By Scott Mills
When the 2016 Paralympics in Rio came to an end, not only did it bring the curtain down on Great Britain’s most successful ever Games, it also meant that for most athletes the start of a much needed break was upon them before the start of the winter training block.
However, for IPC World Championship Bronze medallist Abbie Hunnisett, this couldn’t be further from the truth.
When the F32 Club thrower secured an excellent fourth-placed finish in her first ever Games with a throw of 19m, she had already switched her focus to working even harder to try and win a gold medal in the 2017 IPC World Championships in London.
Whilst the passionate artist was already working hard, improving and concentrating on reaching her next goal, the athlete did manage to enjoy being part of Paralympic history even if she was already looking ahead to London.
“For me just being at a Paralympics was a dream come true and I was just extremely proud to be representing my country alongside so many other inspirational athletes,” Hunnisett reflected.
“Overall I’m happy with how my performance went in Rio, especially with it being my first Paralympic games.
“Obviously I would have loved to have won a medal or set a new PB but after four years of hard work, you have to perform at your best on the day.
“So considering I felt as though I didn’t have my best day, I still came fourth, but now I am working towards Tokyo where I want to medal.”
As the excitement of having such a successful season in 2016 begins to settle, the athlete who is a keen cooker knows that if she is to achieve the dream of medalling at the World Championships and in Tokyo, she would have to train even harder over the winter period.
Often training three times a week in the gym carrying out extremely tough and intense cardio and resistance sessions alongside daily drill and technical throwing sessions with her coach and father, Mark Hunnisett, the F32 club thrower feels she is ready to start the season on a high.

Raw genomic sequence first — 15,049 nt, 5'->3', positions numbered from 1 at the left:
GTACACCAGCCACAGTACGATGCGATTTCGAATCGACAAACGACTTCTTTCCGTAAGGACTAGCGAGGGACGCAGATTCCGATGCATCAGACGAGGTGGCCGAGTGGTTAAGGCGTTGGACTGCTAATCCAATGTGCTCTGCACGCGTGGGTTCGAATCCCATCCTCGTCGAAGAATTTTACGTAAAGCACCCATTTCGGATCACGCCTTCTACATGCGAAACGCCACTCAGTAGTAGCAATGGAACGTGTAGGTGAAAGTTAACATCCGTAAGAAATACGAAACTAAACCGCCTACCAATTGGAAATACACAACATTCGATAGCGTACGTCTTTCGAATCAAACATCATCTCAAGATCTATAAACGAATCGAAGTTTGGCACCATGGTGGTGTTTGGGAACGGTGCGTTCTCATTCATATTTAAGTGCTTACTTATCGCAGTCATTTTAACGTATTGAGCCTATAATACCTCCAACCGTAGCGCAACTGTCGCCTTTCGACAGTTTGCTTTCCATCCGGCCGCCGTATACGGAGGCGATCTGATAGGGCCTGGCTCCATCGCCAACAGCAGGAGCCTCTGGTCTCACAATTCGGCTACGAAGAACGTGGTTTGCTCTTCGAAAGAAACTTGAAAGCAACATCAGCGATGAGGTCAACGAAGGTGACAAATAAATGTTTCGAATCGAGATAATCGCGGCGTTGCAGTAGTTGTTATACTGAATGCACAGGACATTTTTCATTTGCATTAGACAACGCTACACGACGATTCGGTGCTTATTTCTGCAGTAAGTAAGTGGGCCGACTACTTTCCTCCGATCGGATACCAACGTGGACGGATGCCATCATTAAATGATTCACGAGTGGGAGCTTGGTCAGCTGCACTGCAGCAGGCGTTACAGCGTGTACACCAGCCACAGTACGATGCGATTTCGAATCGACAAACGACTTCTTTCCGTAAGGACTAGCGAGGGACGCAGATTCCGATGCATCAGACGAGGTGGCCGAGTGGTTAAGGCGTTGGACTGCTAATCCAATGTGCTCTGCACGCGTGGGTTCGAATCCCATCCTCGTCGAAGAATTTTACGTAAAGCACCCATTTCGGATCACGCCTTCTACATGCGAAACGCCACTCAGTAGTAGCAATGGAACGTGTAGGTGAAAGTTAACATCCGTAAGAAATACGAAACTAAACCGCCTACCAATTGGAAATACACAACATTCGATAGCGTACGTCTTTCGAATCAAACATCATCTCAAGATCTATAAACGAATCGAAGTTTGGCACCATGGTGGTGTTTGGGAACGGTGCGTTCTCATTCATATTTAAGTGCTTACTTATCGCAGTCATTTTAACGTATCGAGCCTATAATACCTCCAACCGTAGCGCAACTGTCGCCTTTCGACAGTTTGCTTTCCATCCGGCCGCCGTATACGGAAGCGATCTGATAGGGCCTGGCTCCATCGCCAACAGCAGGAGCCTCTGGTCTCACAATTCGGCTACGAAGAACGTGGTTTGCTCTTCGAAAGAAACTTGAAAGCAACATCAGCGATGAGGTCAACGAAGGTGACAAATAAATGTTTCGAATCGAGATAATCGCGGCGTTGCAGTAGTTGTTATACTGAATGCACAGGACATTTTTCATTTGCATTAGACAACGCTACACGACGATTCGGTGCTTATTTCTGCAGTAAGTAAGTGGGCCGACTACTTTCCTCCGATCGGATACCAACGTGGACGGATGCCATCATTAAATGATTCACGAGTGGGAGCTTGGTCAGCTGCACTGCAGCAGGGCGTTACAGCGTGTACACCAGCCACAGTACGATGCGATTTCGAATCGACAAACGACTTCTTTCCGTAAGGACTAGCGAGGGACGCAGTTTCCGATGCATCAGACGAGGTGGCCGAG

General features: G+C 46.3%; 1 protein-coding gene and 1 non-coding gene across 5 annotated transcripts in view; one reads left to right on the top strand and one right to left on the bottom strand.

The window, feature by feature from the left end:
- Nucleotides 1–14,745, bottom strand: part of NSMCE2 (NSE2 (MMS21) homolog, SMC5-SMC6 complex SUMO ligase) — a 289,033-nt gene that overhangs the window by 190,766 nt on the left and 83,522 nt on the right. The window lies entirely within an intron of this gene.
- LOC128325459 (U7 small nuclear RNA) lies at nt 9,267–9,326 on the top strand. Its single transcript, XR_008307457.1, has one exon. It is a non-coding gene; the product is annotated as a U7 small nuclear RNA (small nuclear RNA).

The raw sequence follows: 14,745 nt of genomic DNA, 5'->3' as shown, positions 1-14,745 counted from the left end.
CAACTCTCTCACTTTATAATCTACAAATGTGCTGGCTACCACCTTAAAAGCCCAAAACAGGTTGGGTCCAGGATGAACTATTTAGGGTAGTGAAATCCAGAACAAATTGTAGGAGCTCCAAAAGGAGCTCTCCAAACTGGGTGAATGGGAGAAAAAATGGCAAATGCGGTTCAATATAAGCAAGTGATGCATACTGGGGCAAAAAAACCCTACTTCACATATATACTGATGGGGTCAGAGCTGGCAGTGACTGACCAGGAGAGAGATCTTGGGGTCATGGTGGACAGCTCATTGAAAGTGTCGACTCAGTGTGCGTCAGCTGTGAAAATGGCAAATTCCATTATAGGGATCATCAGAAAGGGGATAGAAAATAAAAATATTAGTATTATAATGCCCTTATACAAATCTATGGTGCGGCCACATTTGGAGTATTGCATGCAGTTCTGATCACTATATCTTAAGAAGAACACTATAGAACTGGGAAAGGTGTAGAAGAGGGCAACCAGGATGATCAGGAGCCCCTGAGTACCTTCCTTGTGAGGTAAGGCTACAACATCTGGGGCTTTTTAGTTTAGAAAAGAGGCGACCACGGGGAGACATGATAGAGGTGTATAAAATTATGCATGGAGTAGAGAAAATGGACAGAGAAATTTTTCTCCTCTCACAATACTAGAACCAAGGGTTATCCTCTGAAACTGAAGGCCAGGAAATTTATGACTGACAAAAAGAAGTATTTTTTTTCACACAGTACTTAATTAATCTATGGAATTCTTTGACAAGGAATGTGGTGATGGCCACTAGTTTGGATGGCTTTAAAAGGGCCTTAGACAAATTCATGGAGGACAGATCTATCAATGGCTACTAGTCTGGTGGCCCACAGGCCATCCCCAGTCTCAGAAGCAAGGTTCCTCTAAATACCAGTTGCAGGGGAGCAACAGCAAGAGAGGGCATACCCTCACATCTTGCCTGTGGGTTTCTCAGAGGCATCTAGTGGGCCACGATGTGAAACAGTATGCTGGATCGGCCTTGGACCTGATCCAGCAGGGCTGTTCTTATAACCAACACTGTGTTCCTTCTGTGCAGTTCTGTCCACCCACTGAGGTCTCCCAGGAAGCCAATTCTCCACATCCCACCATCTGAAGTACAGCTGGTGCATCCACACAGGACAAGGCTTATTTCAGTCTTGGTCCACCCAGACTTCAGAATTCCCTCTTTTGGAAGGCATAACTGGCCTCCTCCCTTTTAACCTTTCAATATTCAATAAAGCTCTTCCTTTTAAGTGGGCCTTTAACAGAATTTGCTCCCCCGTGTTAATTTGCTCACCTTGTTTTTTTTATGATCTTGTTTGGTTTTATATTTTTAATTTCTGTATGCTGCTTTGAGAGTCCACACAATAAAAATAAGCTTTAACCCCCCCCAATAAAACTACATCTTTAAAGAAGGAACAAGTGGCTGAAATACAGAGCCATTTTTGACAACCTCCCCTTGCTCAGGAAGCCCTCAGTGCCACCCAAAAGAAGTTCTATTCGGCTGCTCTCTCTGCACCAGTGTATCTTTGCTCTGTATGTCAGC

Hunnisett was also put through her paces by spending a few weeks warm weather training out in the southern coast of Portugal, where she bumped into her Weir Archer Academy teammates- Moatez Jomni, Jamie Carter, Mickey Bushell MBE and JohnBoy Smith.
In fact it was the weeks that both Hunnisett and her coach spent working hard in Portugal that she managed to identify some weaknesses to work on with the new season just around the corner.
“Although warm weather training went well, I always work hard so it’s just part of the routine but it would have been much better if it was hotter,” laughs Hunnisett.
“However, from training out in Portugal, I now know what I need to focus on to get me to the worlds.
“After the excitement of Rio, winter training has been hard work getting back into a routine and trying out new techniques and ways to throw.
“But now we have settled into a routine and things are coming together and this year I want to set a new PB, ideally throwing over 22m, get selected for the Worlds and then to medal.”
Behind the nice, bubbly and friendly personality of this dedicated thrower, there lies a steely determination and desire to succeed and whilst a fourth place finish at her first Paralympic Games for most people is a phenomenal achievement, for Hunnisett it is only the start and if she has her way there will be way more to come.
“Ultimately my goal is to go to Tokyo in 2020 and win a medal,” Hunnisett states.
“My aspiration is to beat the world record in a Paralympics games and my targets are to always focus on improving and setting a new PB.
“I always feel confident going into competitions but it’s all down to how I perform on the day and how I’ve been getting on in training, but I know if I get things right I can medal starting with the World Championships this year.”